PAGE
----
Erin Hogan's Spiral Jetta is one those unpretentious travel volumes that largely go unnoticed. It's only 180 pages. It doesn't tell of perilous journeys or of discovering exotic cultures. Nor is its author, the director of public affairs at the Art Institute of Chicago, particularly celebrated. Hogan's unassuming volume merely illuminates a few rarely viewed late-20th-century American artworks. Thankfully, that modest purpose does not conceal the intimacy and insight of its prose.
Travel writing's appeal is partly, if not largely, about the author's biography—his or her agenda. Hogan's mission is to overcome what appears to be a near-debilitating need for "noise and companionship and co-workers to protect [her] from anxiety about [her] own atomic existence." In order "to learn to enjoy being alone," she has chosen her travels well. Despite—or precisely because of—their massive dimensions, the art works she has selected to visit are located in some of the least populated regions of the continent, on stark landscapes, and in difficult to locate and poorly known areas of Utah, Nevada, New Mexico, and Arizona.
To the 21st-century non-initiate, land art suggests a baby boomer's answer to Peru's Nazca lines or perhaps an environmentally oblivious, over-indulgently crafted "Kilroy was here." More formally, however, land art emerged in the late '60s as a severely noncommercial response to the commodification of gallery-bound art. For Michael Heizer, one of the practitioners quoted by Hogan, the movement is about "building a sculpture that attempts to create an atmosphere of awe. Small works are said to do this but it is not my experience. Immense, architecturally sized sculpture creates both the object and the atmosphere."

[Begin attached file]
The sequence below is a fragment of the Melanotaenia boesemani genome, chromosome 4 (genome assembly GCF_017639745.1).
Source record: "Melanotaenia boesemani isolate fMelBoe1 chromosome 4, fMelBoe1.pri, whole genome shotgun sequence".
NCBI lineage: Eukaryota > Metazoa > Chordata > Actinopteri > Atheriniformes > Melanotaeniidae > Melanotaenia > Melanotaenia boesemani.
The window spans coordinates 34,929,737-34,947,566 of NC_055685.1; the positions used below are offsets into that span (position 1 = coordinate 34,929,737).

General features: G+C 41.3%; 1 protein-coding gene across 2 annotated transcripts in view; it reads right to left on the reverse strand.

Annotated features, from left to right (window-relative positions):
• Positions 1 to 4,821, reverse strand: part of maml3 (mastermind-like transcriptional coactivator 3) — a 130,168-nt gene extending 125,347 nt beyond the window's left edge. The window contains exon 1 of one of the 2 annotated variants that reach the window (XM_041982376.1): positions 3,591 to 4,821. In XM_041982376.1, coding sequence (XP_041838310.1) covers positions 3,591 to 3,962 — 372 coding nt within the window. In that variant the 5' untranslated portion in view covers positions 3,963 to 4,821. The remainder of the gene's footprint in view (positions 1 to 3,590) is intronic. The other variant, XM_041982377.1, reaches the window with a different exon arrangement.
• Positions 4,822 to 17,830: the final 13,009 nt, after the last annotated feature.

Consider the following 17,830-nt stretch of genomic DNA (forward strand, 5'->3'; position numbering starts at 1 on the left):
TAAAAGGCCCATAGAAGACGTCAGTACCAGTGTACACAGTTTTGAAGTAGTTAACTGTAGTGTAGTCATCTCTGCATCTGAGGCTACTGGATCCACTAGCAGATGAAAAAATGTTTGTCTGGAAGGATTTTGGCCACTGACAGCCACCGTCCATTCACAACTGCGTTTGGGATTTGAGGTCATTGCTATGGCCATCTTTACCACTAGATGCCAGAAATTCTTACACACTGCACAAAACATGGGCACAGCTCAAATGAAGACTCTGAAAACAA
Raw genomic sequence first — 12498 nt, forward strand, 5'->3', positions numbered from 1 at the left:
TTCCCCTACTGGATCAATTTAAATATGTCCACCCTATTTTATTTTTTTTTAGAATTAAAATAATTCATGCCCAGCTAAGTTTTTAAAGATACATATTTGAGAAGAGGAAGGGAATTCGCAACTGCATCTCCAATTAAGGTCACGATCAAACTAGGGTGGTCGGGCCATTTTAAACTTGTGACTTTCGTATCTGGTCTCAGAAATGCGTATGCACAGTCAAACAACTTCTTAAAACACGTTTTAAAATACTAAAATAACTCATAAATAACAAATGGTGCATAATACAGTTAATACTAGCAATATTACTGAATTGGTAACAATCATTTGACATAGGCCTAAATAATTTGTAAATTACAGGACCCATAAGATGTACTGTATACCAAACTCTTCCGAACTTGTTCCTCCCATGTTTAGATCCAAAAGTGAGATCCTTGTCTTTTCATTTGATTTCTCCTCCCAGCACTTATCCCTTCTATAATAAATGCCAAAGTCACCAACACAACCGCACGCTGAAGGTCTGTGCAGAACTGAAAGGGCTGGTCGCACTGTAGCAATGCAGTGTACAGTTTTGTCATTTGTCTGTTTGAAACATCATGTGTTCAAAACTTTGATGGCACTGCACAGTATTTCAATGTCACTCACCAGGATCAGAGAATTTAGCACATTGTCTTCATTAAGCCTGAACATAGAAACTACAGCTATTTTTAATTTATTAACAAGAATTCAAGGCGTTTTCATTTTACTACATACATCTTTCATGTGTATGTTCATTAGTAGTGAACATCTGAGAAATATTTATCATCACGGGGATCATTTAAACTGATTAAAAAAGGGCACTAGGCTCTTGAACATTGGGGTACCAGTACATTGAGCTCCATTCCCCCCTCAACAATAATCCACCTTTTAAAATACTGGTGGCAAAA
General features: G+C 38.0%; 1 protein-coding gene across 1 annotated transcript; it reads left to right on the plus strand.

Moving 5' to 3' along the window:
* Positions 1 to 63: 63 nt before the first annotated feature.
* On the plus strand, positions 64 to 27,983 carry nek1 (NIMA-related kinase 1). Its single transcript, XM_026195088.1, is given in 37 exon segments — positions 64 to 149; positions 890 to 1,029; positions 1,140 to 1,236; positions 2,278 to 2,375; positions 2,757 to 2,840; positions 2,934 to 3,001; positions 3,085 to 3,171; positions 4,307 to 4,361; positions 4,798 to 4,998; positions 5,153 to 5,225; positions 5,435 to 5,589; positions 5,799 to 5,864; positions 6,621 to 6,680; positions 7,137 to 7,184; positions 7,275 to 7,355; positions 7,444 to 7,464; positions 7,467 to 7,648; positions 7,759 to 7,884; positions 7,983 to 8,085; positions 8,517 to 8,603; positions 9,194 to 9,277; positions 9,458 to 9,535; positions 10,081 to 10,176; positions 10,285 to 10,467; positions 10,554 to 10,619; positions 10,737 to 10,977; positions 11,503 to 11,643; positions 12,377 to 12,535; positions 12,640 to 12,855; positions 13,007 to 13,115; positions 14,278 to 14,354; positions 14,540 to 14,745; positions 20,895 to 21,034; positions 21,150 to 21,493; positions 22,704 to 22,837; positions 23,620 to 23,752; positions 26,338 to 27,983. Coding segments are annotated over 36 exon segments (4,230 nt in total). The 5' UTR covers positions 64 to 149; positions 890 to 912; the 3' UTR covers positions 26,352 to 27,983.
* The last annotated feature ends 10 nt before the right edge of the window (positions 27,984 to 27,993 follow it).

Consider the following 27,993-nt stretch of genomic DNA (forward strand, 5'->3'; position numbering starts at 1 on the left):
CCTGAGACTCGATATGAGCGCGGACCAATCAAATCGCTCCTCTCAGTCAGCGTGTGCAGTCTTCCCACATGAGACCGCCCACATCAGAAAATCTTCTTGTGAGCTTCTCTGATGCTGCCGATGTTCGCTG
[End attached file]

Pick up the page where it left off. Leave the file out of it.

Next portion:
One of the form's most representative manifestations, and the inspiration for the punning title of Hogan's book, is Robert Smithson's Spiral Jetty (1970). As its title suggests, the work is a very large corkscrew of dirt (6,550 tons worth) poured into the Great Salt Lake. For Hogan, the work fosters "a sense of articulated space, one that wasn‘t alienating because it was marked by mountains, edges, [and] colors, which together staved off the disorientation I associate with open, ungridded, space, like being on a sailboat at sea." For Smithson, whose essay on Spiral Jetty Hogan describes as a "stoner's manifesto," his creation is a "reinforcement and prolongation of spirals that reverberates up and down space and time."
Like several of the works Hogan visits, the form and dimensions of Spiral Jetty can be appreciated from the sky—say, with Google Maps. However the size-defying intimacy of such art is Hogan's special purview, as, for example, when she describes standing in one of the two 50-foot-deep gouges that form Heizer's Double Negative (1969) out of Nevada's Mormon Mesa: "[P]erhaps because it is open to the sky and edge of the mesa... the contrast between the wide-open exterior and the enclosed interior engenders a sense of comfort, a vagina dirtata that envelops rather than threatens."
Hogan is an informed art guide, often citing and confronting the criticism associated with the works she visits. Meantime she's inclined to the occasional tourist attraction, camping, chatting with the locals, and sharing the humor of her unease in rural settings. And because her travelogue presents such a successful combination of the informative and charming (she plays the ultra-urbanite very well), Hogan can be forgiven for overlooking the environmental anachronisms these art works might imply.